BEIJING — China said Tuesday it is reducing the amount of rare earths it will export next year by more than 10 percent — likely to be an unpopular move worldwide since the minerals are vital to the manufacture of high-tech products.
China accounts for 97 percent of the global production of rare earths, which are essential to devices as varied as cell phones, computer drives and hybrid cars. Countries were alarmed when Beijing blocked shipments of the minerals to Japan earlier this year amid a dispute over disputed islands.
Concerns over China's grip on rare earths has led countries on a hunt for alternative sources. A number of companies in North America — notably Molycorp Inc. in the U.S. and Thompson Creek Metals Co. in Canada — are hurrying to open or reopen rare earth mines. Two Australian companies are also preparing to mine rare earths.
Numbers released Tuesday by China's Commerce Ministry show export quotas of the rare minerals will be down 11 percent next year as compared to the same period this year. China usually issues a second batch of quotas during the year, and it is not known how the figures will change later in 2011.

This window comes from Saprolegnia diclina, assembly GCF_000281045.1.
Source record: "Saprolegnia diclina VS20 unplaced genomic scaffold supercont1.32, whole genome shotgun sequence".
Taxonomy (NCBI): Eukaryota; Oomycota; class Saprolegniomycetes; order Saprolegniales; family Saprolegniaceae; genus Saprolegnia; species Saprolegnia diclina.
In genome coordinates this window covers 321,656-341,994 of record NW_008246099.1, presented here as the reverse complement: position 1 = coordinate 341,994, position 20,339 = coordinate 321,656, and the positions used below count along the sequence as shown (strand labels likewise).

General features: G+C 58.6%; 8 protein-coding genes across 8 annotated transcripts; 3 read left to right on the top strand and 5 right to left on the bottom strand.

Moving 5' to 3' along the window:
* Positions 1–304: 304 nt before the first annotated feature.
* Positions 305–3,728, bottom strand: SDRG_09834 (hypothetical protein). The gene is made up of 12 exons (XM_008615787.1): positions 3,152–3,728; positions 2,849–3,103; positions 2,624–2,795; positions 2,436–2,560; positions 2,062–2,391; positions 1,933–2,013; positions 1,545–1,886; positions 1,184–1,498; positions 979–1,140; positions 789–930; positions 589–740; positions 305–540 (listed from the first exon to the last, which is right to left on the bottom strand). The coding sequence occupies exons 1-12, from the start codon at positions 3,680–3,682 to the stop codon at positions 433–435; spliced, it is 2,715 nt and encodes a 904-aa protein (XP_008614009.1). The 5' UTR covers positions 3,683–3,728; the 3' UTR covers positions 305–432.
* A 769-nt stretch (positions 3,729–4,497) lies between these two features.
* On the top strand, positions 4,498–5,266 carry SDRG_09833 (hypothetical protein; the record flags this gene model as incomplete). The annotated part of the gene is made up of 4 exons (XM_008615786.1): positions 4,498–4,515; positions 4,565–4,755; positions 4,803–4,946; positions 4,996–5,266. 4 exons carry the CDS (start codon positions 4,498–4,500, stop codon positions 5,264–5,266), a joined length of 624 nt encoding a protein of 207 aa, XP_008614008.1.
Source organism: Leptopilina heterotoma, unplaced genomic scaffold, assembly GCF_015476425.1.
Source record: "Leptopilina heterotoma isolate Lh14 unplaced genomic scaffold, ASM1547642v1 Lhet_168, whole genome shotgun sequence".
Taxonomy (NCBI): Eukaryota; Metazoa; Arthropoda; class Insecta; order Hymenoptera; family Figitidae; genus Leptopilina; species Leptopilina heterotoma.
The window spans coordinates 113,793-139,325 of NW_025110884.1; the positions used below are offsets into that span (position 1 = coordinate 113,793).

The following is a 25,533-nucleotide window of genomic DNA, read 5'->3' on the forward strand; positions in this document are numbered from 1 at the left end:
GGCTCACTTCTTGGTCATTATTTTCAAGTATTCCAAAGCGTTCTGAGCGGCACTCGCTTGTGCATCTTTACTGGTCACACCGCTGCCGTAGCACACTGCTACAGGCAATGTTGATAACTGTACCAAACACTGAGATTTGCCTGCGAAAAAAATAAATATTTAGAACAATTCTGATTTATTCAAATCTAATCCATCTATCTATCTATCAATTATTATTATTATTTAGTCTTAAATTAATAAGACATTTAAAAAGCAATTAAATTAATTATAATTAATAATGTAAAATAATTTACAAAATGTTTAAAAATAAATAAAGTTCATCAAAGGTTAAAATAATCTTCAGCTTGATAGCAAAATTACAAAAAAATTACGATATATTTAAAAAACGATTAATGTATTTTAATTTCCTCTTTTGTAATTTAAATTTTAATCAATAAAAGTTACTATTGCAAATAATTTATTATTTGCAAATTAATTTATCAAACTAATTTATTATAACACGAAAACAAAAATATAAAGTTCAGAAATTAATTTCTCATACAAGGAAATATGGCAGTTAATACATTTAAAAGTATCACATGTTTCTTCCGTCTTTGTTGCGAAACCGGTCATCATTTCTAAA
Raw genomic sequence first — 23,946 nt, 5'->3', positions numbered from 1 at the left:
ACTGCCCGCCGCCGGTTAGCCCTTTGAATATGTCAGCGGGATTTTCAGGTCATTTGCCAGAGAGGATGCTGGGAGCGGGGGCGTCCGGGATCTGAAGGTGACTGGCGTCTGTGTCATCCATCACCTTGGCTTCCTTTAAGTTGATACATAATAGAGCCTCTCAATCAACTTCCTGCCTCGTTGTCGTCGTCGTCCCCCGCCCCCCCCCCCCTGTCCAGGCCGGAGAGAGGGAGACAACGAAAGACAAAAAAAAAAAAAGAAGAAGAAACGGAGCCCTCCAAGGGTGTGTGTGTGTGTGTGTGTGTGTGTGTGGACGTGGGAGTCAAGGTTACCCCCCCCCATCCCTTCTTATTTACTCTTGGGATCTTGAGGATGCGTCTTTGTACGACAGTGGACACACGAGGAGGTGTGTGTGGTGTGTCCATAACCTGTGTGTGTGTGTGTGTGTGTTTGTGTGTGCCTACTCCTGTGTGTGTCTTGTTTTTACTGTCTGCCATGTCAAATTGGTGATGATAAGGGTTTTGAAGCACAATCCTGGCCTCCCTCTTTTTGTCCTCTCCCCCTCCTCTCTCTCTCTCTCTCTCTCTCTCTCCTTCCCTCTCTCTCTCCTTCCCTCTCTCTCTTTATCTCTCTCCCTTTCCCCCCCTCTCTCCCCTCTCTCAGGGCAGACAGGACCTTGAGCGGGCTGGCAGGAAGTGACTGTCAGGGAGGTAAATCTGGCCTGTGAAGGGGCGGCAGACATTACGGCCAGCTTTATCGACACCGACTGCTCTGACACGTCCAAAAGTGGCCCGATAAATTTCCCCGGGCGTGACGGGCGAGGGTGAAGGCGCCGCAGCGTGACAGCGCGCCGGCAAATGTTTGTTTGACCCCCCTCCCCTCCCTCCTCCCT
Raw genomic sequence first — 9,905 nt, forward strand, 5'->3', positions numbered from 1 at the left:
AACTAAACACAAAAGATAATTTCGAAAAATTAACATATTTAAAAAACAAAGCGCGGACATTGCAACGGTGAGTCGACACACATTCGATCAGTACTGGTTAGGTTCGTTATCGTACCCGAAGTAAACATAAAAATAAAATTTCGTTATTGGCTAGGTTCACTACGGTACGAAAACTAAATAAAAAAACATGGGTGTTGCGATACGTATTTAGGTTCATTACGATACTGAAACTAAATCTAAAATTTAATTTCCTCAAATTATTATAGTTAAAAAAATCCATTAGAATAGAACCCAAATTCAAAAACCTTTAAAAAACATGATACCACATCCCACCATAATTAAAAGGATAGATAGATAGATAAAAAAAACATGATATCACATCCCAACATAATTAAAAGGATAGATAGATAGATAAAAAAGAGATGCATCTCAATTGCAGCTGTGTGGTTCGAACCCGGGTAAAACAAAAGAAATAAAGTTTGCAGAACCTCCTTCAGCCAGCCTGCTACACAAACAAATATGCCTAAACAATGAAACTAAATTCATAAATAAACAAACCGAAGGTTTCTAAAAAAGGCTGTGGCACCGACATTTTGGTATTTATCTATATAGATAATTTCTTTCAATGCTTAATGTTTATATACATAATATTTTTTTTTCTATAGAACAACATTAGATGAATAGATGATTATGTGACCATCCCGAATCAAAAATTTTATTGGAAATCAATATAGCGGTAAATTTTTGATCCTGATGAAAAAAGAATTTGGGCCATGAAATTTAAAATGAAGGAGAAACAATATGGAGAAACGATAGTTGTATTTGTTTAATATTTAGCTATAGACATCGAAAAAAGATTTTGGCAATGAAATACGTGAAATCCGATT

The new numbers say China is allocating 14,446 tons of rare earths among 31 companies. China allocated 16,304 tons among 22 companies in the first batch of quotas this year.
China has been reducing export quotas of rare earths over the past several years to cope with growing demand at home. A Commerce Ministry spokesman has also said that China is cutting its exploration, production and exports out of environmental concerns.
Earlier this month, state media reported that China plans to raise duties on some rare earth exports starting next year, but it did not say which minerals would be affected or how much the tax would be.
A state media report Tuesday said China is preparing to set up a rare earths association that would include nearly all of the country's leading rare earth companies, and could help them to coordinate their negotiating position. The report posted on the Sina Corp. portal said the association should be set up in May.
The United States last week threatened to go to the World Trade Organization with its concerns over China and rare earths. When asked for comment during a regular press briefing Tuesday, China Foreign Ministry spokeswoman Jiang Yu declined to answer.
But China has had to address the global concerns numerous times since the spat with Japan.
"China is not using rare earth as a bargaining chip," Wen Jiabao, China's top economic official, told a China-European Union business summit in Brussels in October.